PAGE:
James interacted with a wide array of writers and scholars throughout his life, including his godfather Ralph Waldo Emerson, his godson William James Sidis, as well as Charles Sanders Peirce, Bertrand Russell, Josiah Royce, Ernst Mach, John Dewey, Macedonio Fernández, Walter Lippmann, Mark Twain, Horatio Alger, Jr., G. Stanley Hall, Henri Bergson and Sigmund Freud.
James spent almost all of his academic career at Harvard. He was appointed instructor in physiology for the spring 1873 term, instructor in anatomy and physiology in 1873, assistant professor of psychology in 1876, assistant professor of philosophy in 1881, full professor in 1885, endowed chair in psychology in 1889, return to philosophy in 1897, and emeritus professor of philosophy in 1907.
James studied medicine, physiology, and biology, and began to teach in those subjects, but was drawn to the scientific study of the human mind at a time when psychology was constituting itself as a science. James's acquaintance with the work of figures like Hermann Helmholtz in Germany and Pierre Janet in France facilitated his introduction of courses in scientific psychology at Harvard University. He taught his first experimental psychology course at Harvard in the 1875–1876 academic year.
During his Harvard years, James joined in philosophical discussions and debates with Charles Peirce, Oliver Wendell Holmes, and Chauncey Wright that evolved into a lively group informally known as The Metaphysical Club in 1872. Louis Menand (2001) suggested that this Club provided a foundation for American intellectual thought for decades to come. James joined the Anti-Imperialist League in 1898, in opposition to the U.S. annexation of the Philippines.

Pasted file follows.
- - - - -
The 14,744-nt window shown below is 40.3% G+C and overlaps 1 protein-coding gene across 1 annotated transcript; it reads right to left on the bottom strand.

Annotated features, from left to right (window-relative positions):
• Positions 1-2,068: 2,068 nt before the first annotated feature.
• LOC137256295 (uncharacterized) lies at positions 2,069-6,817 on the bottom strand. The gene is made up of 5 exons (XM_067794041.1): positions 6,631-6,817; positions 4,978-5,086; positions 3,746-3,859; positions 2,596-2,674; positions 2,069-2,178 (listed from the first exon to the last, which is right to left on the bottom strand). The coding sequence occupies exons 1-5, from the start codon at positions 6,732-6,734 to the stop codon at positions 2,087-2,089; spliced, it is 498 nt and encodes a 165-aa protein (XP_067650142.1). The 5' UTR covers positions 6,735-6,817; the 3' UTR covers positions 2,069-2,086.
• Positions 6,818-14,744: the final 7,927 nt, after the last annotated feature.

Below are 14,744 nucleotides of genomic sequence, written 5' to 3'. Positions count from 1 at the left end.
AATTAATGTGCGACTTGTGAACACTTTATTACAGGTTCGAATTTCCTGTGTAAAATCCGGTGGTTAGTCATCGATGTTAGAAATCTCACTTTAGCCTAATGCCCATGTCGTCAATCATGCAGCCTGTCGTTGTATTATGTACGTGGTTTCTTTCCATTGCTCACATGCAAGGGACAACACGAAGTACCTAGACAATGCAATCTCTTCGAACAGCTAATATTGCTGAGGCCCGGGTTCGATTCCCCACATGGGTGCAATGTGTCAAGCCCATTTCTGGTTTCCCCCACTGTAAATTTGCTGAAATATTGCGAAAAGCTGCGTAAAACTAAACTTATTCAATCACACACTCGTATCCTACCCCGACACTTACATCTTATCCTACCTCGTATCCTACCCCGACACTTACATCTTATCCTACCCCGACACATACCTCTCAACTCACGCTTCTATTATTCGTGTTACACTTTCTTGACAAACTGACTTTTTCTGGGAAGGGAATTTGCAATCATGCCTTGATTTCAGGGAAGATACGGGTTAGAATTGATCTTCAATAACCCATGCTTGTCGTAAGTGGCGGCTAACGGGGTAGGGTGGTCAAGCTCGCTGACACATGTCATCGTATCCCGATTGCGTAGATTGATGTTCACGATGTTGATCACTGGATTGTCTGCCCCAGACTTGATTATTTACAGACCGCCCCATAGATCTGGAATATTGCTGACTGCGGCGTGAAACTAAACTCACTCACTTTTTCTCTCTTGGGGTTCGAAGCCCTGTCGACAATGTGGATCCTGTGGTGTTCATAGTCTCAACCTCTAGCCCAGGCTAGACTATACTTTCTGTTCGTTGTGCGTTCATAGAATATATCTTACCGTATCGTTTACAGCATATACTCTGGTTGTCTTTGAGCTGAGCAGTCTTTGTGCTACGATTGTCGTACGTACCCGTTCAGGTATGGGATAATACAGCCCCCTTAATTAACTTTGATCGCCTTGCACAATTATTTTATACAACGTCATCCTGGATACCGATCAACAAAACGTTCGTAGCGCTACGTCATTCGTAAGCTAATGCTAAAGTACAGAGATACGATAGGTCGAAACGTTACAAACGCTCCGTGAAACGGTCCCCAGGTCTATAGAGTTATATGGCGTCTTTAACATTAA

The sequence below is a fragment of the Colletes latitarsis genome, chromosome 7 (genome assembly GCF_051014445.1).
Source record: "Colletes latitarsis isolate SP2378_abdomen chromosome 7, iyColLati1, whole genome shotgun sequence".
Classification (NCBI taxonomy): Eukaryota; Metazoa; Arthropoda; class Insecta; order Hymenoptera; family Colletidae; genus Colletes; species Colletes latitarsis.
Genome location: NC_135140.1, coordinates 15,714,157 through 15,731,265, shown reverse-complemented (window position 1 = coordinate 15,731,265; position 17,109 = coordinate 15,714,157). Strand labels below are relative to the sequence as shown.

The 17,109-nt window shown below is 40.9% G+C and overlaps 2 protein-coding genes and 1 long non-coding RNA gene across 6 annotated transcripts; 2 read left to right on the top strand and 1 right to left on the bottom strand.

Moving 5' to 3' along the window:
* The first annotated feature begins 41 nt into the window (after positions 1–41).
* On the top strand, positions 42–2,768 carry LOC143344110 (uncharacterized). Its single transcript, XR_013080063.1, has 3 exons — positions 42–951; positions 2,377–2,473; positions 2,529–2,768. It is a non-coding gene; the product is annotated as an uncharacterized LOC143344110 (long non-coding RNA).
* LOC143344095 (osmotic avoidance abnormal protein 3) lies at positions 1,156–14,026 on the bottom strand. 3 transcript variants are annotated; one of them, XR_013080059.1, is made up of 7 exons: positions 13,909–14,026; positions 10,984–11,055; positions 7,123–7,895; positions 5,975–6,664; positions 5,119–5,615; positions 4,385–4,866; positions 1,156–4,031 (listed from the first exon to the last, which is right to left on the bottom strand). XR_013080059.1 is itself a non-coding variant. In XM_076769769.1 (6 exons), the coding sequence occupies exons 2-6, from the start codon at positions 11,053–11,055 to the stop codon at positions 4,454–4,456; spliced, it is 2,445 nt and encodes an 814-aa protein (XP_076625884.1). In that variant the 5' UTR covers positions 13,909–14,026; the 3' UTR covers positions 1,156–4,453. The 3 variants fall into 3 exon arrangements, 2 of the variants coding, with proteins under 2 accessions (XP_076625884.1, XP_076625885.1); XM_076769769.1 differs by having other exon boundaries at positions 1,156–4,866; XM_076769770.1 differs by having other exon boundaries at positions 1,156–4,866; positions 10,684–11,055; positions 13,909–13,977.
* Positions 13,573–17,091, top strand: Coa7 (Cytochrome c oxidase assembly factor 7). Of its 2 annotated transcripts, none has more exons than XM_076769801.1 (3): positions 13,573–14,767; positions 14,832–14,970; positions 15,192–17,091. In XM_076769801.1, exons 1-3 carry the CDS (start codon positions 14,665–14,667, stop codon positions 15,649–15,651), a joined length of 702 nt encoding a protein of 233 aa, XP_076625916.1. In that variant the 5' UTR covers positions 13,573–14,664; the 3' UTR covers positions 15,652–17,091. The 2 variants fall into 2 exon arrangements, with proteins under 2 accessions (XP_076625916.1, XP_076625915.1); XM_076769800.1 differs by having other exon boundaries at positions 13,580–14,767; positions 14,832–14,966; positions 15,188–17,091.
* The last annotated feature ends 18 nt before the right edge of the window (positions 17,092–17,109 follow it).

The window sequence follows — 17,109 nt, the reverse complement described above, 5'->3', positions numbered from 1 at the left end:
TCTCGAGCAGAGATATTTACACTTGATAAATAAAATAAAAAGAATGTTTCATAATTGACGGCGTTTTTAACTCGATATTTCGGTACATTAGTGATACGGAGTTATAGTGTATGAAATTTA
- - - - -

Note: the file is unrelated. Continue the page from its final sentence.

Among James's students at Harvard University were luminaries such as Boris Sidis, Theodore Roosevelt, George Santayana, W. E. B. Du Bois, G. Stanley Hall, Ralph Barton Perry, Gertrude Stein, Horace Kallen, Morris Raphael Cohen, Walter Lippmann, Alain Locke, C. I. Lewis, and Mary Whiton Calkins. Antiquarian bookseller Gabriel Wells tutored under him at Harvard in the late 1890s.
Following his January, 1907 retirement from Harvard, James continued to write and lecture, publishing Pragmatism, A Pluralistic Universe, and The Meaning of Truth. James was increasingly afflicted with cardiac pain during his last years. It worsened in 1909 while he worked on a philosophy text (unfinished but posthumously published as Some Problems in Philosophy). He sailed to Europe in the spring of 1910 to take experimental treatments which proved unsuccessful, and returned home on August 18. His heart failed on August 26, 1910 at his home in Chocorua, New Hampshire. He was buried in the family plot in Cambridge Cemetery, Cambridge, Massachusetts.
He was one of the strongest proponents of the school of functionalism in psychology and of pragmatism in philosophy. He was a founder of the American Society for Psychical Research, as well as a champion of alternative approaches to healing. He challenged his professional colleagues not to let a narrow mindset prevent an honest appraisal of those beliefs.
In an empirical study by Haggbloom et al. using six criteria such as citations and recognition, James was found to be the 14th most eminent psychologist of the 20th Century.